There are roughly 50 species of Liatris native to North America, but today I’m going to talk about one in particular. Liatris spicata, commonly called Dense Blazing Star, Blazing Star, Gayfeather, or Marsh Blazing Star, is an herbaceous perennial native to the eastern United States. It is a member of the Aster family (Asteraceae). Liatris has grass-like foliage and blooms in the summer between July and August. It flowers in clusters of tiny purple to pink, star shaped flowers atop terminal spikes. This perennial typically grows 2-4 feet tall, and is often found in moist areas and meadows. This lower maintenance plant is fairly drought tolerant, prefers full sun to part shade, and handles summer heat and humidity without a problem. L. spicata can be grown from seed. 30-60 days of cold stratification will greatly increase germination rates. Late fall or early winter sowing will effectively do this. L. spicata often does not bloom until their second year. They will form corms, or modified, underground stems that act as a food storage structure for the plant, which can be dug up in spring, divided and transplanted.
L. spicata holds exceptional ornamental value in a landscape, providing a burst of color in July and August, as well as interesting, spiky foliage. The purple to pink blooms go well with yellows, like Goldenrod (Solidago), Tickseed (Coreopsis), Black-eyed Susan (Rudbeckia), as well as pinks like, Coneflower (Echinacea), Ironweed (Vernonia), or Phlox spp. Liatris also provides a nice color and texture contrast to dark foliage plants such as certain cultivars of weigela, ninebark (Physocarpus), and Foxglove Beardtongue (Penstemon). It can be planted in drifts or groups for a big display of color, or individually as an accent in a more formal setting. There are numerous possibilities with this beautiful plant that make it a great choice for any garden.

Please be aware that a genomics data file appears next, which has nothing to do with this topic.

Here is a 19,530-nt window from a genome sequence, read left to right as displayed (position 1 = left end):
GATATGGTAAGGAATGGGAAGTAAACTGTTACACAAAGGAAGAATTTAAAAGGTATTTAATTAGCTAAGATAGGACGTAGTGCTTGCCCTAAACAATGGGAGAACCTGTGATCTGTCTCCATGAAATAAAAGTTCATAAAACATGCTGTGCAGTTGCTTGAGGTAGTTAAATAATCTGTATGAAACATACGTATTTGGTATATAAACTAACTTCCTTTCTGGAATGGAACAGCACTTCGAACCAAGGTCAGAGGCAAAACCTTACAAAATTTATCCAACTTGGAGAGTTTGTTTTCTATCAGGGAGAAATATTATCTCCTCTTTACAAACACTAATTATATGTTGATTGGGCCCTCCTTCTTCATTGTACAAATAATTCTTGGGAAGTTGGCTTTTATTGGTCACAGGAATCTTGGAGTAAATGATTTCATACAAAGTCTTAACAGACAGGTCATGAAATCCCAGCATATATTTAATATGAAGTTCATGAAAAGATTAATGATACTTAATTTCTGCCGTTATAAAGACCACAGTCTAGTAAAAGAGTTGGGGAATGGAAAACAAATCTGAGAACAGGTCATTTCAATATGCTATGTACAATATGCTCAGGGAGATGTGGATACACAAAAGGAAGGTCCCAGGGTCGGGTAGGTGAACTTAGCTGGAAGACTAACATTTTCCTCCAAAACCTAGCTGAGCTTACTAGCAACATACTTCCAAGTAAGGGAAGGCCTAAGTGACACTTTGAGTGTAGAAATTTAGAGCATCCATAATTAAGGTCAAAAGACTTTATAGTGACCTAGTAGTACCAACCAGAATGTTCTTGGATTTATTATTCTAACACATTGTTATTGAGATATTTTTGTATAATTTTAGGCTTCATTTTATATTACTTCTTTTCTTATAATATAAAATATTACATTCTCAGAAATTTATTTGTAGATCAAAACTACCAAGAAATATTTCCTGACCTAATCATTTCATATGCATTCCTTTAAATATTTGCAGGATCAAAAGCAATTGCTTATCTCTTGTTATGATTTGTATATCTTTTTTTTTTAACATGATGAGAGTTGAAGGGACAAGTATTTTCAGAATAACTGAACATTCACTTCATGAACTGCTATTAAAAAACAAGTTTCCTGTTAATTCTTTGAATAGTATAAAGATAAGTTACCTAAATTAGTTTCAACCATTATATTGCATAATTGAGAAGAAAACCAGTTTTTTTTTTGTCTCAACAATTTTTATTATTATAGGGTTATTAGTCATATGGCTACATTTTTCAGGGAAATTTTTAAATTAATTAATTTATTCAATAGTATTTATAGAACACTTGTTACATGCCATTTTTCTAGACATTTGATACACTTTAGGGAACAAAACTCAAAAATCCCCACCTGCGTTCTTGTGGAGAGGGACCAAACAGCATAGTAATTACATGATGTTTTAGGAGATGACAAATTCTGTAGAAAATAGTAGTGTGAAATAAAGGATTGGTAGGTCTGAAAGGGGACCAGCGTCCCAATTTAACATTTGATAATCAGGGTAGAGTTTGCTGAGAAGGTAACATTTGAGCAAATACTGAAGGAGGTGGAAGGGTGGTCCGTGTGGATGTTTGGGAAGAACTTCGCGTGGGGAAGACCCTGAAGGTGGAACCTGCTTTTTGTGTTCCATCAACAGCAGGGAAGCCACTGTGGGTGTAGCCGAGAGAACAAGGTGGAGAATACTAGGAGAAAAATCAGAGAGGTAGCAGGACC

Pictured: Liatris spicata at the entrance of Wellfield’s English Cottage Garden. The pinkish flowers and spiky foliage contrast the dark leaved Weigela and the silvery blue spruce in the background.
This perennial will brighten up any garden in mid-summer with its showy, tall spikes of blooms. Not only is it a beautiful flower, but it attracts a myriad of pollinators as well. Liatris species are host plants for the flower moths Schinia gloriosa and Schinia sanguinea, both of which feed only on this genus. Liatris is a food source for many native bees, birds, butterflies, and hover flies. Their flowers also provide an important nectar source for Monarch butterflies.
L. spicata is one of my personal favorites when it comes to native perennials. Next time you’re at the gardens, keep a lookout for them. See if you can spot this beautiful and ecologically beneficial perennial near The English Cottage Garden. Stay tuned for next month’s native plant. We hope to see you at the gardens!